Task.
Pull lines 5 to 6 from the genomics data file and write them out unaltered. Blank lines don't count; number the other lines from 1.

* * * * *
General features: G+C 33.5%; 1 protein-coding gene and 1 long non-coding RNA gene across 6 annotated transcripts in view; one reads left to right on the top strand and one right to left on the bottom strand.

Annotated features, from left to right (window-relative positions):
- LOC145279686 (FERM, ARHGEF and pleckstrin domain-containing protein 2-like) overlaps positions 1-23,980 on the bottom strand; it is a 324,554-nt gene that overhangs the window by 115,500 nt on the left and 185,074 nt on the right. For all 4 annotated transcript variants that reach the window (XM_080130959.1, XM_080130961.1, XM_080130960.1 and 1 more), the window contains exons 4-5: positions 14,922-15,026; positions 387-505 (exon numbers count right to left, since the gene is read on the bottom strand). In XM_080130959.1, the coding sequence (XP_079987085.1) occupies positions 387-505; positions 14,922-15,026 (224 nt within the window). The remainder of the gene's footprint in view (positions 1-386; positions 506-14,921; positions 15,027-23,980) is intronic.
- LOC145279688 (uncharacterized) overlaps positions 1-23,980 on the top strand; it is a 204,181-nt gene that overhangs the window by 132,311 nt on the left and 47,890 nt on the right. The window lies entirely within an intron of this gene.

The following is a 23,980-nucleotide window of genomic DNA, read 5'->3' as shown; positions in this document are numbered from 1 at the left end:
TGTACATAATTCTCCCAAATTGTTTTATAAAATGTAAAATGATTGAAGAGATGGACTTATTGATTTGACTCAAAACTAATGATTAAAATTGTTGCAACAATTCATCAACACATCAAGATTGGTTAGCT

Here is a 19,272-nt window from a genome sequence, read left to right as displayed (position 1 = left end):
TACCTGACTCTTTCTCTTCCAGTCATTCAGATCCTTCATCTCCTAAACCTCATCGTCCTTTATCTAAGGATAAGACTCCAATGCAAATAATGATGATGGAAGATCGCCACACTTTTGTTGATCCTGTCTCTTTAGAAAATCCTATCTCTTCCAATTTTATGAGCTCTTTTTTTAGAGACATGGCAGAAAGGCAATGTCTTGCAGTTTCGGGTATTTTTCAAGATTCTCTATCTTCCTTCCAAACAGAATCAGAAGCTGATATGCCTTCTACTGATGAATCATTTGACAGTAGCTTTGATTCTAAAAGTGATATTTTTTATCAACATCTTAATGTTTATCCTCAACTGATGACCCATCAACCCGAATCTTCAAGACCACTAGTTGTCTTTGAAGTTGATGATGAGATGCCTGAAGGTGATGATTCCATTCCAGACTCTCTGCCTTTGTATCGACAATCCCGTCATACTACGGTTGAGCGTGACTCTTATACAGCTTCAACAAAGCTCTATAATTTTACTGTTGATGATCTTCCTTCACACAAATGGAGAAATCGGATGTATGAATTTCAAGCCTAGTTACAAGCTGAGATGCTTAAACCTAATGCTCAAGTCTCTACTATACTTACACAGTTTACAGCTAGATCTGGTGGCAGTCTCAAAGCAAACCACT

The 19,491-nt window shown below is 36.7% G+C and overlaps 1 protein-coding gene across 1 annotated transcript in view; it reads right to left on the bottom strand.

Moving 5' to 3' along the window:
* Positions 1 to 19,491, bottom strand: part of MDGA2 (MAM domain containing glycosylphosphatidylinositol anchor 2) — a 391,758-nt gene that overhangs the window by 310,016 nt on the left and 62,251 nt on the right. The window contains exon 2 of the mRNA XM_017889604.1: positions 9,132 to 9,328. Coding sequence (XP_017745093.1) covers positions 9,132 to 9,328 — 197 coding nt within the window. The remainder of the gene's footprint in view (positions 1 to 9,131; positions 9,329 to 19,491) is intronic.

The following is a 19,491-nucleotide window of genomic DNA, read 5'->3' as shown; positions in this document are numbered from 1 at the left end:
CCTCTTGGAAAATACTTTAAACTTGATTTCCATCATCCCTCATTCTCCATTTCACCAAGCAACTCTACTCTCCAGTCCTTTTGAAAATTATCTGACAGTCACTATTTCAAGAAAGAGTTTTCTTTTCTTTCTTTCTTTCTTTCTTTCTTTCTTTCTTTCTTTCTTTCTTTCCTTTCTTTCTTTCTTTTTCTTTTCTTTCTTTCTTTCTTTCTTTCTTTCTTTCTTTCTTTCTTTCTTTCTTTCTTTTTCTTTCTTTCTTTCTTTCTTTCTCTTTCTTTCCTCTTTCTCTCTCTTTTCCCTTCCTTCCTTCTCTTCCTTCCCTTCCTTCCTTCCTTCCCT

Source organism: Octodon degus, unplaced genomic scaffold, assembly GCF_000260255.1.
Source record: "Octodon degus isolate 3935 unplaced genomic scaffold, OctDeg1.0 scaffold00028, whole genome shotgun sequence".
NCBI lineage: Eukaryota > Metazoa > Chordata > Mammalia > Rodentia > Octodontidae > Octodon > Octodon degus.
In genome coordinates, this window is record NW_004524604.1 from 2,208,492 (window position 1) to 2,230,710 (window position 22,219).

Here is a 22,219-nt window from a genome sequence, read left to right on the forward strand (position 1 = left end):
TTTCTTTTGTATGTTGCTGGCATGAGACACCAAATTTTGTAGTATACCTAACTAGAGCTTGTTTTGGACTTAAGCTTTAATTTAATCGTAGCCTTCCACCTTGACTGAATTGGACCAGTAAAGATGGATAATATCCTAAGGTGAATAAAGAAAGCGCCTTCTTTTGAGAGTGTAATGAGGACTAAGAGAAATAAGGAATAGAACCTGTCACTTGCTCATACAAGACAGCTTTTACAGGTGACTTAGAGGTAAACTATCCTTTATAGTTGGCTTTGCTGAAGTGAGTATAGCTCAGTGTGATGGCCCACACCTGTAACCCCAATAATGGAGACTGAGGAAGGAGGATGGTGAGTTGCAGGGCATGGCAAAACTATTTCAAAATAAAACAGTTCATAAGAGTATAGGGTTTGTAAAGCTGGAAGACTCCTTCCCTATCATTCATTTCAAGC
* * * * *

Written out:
The following is a 23,980-nucleotide window of genomic DNA, read 5'->3' as shown; positions in this document are numbered from 1 at the left end:
TGTACATAATTCTCCCAAATTGTTTTATAAAATGTAAAATGATTGAAGAGATGGACTTATTGATTTGACTCAAAACTAATGATTAAAATTGTTGCAACAATTCATCAACACATCAAGATTGGTTAGCT